By a miracle I had escaped. But it was not on the heat-ray that the Martians chiefly relied in their march on London. The monsters I saw that evening as I fled were armed with tubes which they discharged like guns: There was no flash, no smoke, simply that loaded detonation. Every. minute I expected the fire of some hidden battery to spring upon them, but the evening calm was unbroken. Their figures grew smaller as they receded, and presently the gathering night had swallowed them up. Only towards Sunbury was a dark appearance, as though a conical hill had suddenly come into being there, and remoter across the river, towards Walton, I saw another such summit.

They grew lower and broader even as I stared. These, as I knew later, were the black smoke. It was heavy, this vapour, heavier than the densest smoke, so that, after the first tumultuous uprush and outflow of its impact, it sank down through the air and poured over the ground in a manner rather liquid than gaseous, abandoning the hills, and streaming into the valleys and ditches and watercourses, even as I have heard the carbonic acid gas that pours from volcanic clefts is wont to do.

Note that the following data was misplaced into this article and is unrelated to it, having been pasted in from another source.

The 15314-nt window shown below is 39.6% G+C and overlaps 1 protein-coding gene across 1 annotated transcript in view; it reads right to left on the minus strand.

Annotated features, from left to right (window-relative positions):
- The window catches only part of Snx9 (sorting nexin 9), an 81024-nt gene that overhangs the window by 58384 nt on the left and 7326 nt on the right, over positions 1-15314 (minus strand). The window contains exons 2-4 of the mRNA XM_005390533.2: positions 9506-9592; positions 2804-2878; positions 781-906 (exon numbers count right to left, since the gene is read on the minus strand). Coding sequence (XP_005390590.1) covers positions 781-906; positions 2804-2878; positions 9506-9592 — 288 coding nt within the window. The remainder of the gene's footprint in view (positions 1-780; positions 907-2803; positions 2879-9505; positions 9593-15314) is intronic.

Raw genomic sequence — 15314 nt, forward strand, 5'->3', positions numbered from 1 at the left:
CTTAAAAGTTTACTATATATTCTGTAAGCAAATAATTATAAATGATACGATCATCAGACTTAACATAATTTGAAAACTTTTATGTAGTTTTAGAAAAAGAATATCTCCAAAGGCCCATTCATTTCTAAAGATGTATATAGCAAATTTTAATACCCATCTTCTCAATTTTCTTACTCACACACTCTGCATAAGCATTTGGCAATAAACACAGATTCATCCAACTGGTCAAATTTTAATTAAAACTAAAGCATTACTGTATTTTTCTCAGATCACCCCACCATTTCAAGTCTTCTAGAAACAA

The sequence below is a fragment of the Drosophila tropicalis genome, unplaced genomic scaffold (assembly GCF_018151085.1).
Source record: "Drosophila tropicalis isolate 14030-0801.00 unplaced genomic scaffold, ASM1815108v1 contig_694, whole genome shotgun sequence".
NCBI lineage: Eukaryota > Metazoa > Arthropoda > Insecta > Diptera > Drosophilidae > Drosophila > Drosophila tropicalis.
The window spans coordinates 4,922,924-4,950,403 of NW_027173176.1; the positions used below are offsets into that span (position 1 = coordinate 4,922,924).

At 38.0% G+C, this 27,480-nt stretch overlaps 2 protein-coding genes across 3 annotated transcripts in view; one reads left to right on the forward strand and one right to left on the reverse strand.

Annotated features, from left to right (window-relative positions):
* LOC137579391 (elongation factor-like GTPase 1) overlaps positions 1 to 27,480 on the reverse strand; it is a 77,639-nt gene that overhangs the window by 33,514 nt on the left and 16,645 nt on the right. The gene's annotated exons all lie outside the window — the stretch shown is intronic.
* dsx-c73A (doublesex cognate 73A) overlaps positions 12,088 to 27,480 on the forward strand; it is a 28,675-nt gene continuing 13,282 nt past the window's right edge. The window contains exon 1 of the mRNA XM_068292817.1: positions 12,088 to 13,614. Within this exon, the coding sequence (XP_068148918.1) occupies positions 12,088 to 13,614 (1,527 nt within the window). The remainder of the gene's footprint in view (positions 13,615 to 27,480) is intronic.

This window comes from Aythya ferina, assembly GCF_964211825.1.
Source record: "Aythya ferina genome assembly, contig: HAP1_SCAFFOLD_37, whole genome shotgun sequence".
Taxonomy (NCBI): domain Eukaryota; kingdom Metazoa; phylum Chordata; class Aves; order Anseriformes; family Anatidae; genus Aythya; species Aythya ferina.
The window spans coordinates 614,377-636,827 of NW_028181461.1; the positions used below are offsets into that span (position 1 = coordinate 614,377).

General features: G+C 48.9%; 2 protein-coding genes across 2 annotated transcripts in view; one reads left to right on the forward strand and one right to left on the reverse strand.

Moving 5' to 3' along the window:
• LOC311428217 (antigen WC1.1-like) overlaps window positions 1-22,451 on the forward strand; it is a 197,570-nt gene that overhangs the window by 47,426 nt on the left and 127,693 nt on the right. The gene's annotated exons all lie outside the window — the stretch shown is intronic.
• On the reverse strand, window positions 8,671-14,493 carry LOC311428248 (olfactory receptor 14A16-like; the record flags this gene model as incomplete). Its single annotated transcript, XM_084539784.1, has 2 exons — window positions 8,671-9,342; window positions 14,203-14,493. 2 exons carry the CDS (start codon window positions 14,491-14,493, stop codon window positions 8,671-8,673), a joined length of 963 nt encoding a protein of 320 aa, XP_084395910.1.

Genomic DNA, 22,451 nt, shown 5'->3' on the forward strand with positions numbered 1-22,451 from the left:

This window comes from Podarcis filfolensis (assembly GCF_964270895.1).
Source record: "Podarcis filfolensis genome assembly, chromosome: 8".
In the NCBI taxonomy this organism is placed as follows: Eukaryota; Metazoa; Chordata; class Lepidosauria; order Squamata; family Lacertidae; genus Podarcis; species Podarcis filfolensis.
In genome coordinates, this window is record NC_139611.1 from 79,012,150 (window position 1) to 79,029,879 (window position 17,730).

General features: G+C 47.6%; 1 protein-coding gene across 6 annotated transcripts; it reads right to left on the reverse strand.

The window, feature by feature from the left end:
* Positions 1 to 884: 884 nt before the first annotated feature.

And the touch of that vapour was death to all that breathes. One has to imagine the fate of those batteries towards Esher, waiting so tensely in the twilight, as well as one may. Survivors there were none. One may picture the orderly expectation, the officers alert and watchful; the gunners ready, the ammunition piled to hand, the limber gunners with their horses and waggons, the groups of civilian spectators standing as near as they were permitted, the evening stillness the ambulances and hospital tents; with the burnt and wounded from Weybridge; then the dull resonance of the shots the Martians fired, and the clumsy projectile whirling over the trees and houses, and smashing amidst the neighbouring fields.